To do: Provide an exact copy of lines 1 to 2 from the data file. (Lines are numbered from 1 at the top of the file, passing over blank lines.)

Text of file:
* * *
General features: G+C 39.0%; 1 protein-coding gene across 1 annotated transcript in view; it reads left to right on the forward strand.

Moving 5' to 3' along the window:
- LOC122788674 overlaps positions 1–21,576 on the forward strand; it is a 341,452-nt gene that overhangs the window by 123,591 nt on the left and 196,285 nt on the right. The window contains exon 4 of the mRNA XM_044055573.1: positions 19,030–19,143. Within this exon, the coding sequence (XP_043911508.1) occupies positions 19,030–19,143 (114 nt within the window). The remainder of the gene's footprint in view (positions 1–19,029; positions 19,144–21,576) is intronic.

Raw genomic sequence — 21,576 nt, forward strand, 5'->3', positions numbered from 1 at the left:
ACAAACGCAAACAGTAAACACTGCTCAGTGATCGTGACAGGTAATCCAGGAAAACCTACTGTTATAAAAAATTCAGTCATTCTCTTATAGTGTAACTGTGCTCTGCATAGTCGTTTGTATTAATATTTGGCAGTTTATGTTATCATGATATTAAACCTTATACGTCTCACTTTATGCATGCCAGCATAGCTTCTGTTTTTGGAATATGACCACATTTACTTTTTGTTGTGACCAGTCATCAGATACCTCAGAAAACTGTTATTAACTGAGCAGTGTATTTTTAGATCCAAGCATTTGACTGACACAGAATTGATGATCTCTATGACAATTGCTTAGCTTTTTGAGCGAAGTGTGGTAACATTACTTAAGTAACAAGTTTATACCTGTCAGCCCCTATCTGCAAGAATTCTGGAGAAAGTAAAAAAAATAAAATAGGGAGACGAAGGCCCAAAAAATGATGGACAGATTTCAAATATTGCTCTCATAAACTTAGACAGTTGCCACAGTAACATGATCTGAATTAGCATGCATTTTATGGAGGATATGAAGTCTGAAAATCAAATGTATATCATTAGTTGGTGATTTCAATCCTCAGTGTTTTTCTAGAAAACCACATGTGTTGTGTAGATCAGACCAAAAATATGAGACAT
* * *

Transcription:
General features: G+C 39.0%; 1 protein-coding gene across 1 annotated transcript in view; it reads left to right on the forward strand.

Moving 5' to 3' along the window: